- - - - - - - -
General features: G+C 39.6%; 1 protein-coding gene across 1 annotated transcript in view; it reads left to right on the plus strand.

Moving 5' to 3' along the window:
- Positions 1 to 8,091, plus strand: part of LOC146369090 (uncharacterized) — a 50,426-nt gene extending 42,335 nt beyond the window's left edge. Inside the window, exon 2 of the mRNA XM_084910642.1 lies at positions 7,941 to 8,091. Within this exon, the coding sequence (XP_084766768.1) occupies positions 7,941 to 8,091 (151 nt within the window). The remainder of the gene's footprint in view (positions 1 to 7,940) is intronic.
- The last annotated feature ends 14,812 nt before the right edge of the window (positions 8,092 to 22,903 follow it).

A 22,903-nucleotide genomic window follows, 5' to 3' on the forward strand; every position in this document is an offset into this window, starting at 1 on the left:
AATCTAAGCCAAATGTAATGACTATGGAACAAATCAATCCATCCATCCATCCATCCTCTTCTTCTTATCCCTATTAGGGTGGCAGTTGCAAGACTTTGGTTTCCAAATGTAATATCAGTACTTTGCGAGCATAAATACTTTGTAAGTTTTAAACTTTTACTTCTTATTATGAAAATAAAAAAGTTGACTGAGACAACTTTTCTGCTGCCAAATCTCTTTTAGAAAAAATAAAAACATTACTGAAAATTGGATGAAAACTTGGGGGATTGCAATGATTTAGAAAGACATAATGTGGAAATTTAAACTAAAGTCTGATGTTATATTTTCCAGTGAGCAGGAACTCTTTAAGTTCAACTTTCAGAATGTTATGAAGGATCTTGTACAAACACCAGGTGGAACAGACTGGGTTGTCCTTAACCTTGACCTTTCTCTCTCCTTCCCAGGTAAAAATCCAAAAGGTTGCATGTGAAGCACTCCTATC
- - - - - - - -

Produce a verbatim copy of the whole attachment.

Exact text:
General features: G+C 39.6%; 1 protein-coding gene across 1 annotated transcript in view; it reads left to right on the plus strand.

Moving 5' to 3' along the window:
- Positions 1 to 8,091, plus strand: part of LOC146369090 (uncharacterized) — a 50,426-nt gene extending 42,335 nt beyond the window's left edge. Inside the window, exon 2 of the mRNA XM_084910642.1 lies at positions 7,941 to 8,091. Within this exon, the coding sequence (XP_084766768.1) occupies positions 7,941 to 8,091 (151 nt within the window). The remainder of the gene's footprint in view (positions 1 to 7,940) is intronic.
- The last annotated feature ends 14,812 nt before the right edge of the window (positions 8,092 to 22,903 follow it).

A 22,903-nucleotide genomic window follows, 5' to 3' on the forward strand; every position in this document is an offset into this window, starting at 1 on the left:
AATCTAAGCCAAATGTAATGACTATGGAACAAATCAATCCATCCATCCATCCATCCTCTTCTTCTTATCCCTATTAGGGTGGCAGTTGCAAGACTTTGGTTTCCAAATGTAATATCAGTACTTTGCGAGCATAAATACTTTGTAAGTTTTAAACTTTTACTTCTTATTATGAAAATAAAAAAGTTGACTGAGACAACTTTTCTGCTGCCAAATCTCTTTTAGAAAAAATAAAAACATTACTGAAAATTGGATGAAAACTTGGGGGATTGCAATGATTTAGAAAGACATAATGTGGAAATTTAAACTAAAGTCTGATGTTATATTTTCCAGTGAGCAGGAACTCTTTAAGTTCAACTTTCAGAATGTTATGAAGGATCTTGTACAAACACCAGGTGGAACAGACTGGGTTGTCCTTAACCTTGACCTTTCTCTCTCCTTCCCAGGTAAAAATCCAAAAGGTTGCATGTGAAGCACTCCTATC